Recommendations to amend electoral laws

The Electoral Commission has made thirteen recommendations to the Constitutional and Law Reform Commission (CLRC) to have existing electoral laws changed to strengthen advances in governance of election in PNG.

In February 2018, the Governor General, upon directions from the National Executive Council (NEC), commissioned CLRC to undertake a review of PNG’s electoral system within a period of 18 months; which has already be completed.

CLRC’s final report and recommendations were presented to the Prime Minister, Attorney General and key stakeholders in late January this year.

Terms of Reference that guided CLRC to undertake the review (inquiry) of PNG’s electoral system included:

  • Electoral Roll System
  • Polling system (polling period, polling places)
  • Electoral boundaries
  • Seats for women (and special interest groups)
  • Nomination (fees, eligibility or qualification)
  • Court of disputed returns (election petitions – period, filing fees, security costs)
  • Voter identification (biometrics system of registration & voting)
  • LLG elections
  • Electoral Commission (composition, powers, duties & responsibilities)
  • Decentralisation of electoral responsibilities

Here are some of the recommendations:

  • In the administration of elections, Electoral Commission would remain as the key Constitutional Office to conduct all elections for National and Local-Level governments.
  • The Electoral Commission will consist of three (3) Commissioners headed by the Chief Electoral Commissioner, with a qualified woman to be appointed as one of the three Commissioners.
  • For registration of voters, registration nationwide would close ninety (90) days before the date of issue of writs by Governor General.
  • On voting day, where it is found that a person’s name is missing on the electoral roll, he or she can produce his or her NID card or other valid forms of identification such as driver’s licence, passport and work or school ID to enroll ‘on the spot’ and be allowed to vote as ‘declaration voter’ same time.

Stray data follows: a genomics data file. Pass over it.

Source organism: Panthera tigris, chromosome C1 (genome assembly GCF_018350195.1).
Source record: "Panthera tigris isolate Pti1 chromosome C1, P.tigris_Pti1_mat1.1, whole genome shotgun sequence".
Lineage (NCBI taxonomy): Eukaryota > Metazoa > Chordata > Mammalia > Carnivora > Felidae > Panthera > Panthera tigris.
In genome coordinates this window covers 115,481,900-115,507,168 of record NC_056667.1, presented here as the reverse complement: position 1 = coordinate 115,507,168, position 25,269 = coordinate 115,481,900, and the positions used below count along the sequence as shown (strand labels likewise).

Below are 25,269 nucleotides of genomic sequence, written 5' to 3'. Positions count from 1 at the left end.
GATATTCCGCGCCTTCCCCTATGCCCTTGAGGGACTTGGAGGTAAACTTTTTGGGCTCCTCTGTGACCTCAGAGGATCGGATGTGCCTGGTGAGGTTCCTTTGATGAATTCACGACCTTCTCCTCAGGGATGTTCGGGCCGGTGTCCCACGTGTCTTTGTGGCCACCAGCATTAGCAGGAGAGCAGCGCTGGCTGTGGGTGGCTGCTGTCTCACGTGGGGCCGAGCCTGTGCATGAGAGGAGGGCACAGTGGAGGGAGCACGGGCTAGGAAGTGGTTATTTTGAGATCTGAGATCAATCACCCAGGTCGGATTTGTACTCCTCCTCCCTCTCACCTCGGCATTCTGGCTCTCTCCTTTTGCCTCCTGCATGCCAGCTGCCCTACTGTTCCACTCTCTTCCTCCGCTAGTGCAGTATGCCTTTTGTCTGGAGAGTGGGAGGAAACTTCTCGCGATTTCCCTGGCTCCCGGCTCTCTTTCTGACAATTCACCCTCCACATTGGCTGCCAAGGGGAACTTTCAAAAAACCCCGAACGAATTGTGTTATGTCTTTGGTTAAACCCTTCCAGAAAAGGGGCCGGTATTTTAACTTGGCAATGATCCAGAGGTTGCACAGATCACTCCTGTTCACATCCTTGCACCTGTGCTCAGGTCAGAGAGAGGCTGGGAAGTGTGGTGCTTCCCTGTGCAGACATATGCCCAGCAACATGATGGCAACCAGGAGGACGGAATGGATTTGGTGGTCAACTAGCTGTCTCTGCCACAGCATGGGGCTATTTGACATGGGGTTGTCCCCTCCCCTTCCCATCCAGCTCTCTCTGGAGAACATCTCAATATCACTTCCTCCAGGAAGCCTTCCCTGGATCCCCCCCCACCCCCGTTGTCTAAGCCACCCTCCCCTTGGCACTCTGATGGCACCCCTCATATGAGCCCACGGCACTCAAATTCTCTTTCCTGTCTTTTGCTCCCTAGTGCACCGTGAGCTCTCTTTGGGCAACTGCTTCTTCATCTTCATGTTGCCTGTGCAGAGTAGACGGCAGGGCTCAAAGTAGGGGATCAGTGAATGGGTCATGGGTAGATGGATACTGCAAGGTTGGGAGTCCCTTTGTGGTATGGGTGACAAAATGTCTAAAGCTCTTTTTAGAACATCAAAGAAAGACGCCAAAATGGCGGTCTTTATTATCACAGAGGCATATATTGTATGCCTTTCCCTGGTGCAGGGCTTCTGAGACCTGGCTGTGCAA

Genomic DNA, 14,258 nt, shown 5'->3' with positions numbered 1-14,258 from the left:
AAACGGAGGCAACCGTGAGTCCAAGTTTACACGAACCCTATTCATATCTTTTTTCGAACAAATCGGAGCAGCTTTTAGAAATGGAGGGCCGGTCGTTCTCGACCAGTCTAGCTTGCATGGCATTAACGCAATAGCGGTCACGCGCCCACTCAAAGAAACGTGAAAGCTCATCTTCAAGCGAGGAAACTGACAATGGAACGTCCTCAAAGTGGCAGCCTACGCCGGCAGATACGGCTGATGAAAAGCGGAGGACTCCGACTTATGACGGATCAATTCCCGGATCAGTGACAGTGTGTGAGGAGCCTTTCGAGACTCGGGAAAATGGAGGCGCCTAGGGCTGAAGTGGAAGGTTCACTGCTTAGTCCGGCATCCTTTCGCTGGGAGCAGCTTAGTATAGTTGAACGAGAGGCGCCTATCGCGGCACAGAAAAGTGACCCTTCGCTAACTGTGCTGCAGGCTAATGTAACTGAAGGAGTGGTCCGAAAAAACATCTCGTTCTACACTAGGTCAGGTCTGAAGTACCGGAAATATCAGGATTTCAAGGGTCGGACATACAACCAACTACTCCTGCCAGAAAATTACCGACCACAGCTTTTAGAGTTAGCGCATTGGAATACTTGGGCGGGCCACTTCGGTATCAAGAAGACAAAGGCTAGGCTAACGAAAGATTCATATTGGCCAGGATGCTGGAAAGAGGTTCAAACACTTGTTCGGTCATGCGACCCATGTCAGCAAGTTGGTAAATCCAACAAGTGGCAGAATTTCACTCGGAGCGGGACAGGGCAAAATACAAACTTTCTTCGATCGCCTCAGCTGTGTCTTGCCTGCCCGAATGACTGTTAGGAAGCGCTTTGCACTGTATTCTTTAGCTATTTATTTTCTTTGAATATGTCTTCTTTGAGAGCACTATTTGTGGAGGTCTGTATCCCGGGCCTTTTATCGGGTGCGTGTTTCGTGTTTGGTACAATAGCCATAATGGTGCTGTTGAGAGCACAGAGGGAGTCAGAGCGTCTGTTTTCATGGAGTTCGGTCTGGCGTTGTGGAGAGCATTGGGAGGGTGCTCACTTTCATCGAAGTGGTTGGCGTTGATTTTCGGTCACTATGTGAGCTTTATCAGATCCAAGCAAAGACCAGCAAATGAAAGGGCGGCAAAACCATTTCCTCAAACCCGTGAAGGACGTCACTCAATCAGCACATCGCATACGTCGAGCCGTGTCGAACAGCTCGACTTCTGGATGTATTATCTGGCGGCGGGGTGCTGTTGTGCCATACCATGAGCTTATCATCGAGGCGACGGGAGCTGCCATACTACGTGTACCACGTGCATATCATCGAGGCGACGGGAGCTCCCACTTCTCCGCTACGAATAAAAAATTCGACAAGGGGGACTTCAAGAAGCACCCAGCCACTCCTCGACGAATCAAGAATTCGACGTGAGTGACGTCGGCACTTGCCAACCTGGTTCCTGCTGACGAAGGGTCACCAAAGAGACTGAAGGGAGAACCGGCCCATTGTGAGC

• In terms of biometric systems of voter registration and voting, CLRC inquiry found that biometrics is not feasible in 2022 national election and recommended that it be adopted for future elections.
  • Nomination fees would be increased to K5000 for National Parliament elections from current K1000 while nomination fee for LLG elections would increase to K500 from the current K200.
  • Campaign period would be reduced to four (4) weeks from the current eight (8) weeks while a ‘campaign blackout’ would be imposed three (3) days prior to the start of polling to stop all campaign activities by candidates.
  • For polling, there would be one day voting nationwide within seven (7) from the current fourteen (14) days of polling period.
  • Sunday voting is allowed in the proposed laws. A proposal is put for voting to be conducted on days of worship (Saturday and Sunday) as well as public holidays to avoid any confusion and religious and faith restrictions.
  • Primary counting of votes would be done in the same polling place immediately after the day’s voting under the watchful eyes of the crowd present plus political party officials, candidate scrutineers.
  • Tallies of primary votes counted at the polling place would then be transmitted by the Returning Officer on WhatsApp or other secure information communication technology to a central tally centre to conduct eliminations if no candidate scored absolutely majority. This is to reduce and prevent the prevalence of violence and promote discipline in the management of public finance during polling and counting periods.
  • Before declaring the winning candidate, the Returning Officer (RO) would have to receive and verify vote tallies from each designated polling place managed by duly appointed Presiding Officers.
  • Declaration is to be made by the RO in a safe and secure facility at the district headquarters or other designated safe and secure facility appointed by the RO after consulting with the Provincial Police Commander and Chief Electoral Commissioner.
  • For election petitions, the petitioner is to file thirty (30) days from issue of writs or start of polling – current law allows candidates to file petitions forty (40) days after declaration of the seat.
  • Filing fees for election petitions would be increased to K1000 for National Parliament and K500 for LLG from current K500 and K200 respectively while court security deposit fees to increase to K10,000 for National Parliament and K1000 for LLG from current K5000 and K500.
  • Meanwhile, LLG term of office would run full five (5) years once Section 34 of the Organic Law on Provincial and Local-Level Governments is amended. This would mean that effective from 2021, LLG elections would be conducted two years and six months after return of writs for National Parliament elections. Unless the proposed Organic Law on Decentralization repeals the LLGs and the election law would have to be adjusted to align with proposed types of governments such as Provincial Governments, Gradative Governments and Integrated Governments, which must be established through a proper and legally established election process.
Press release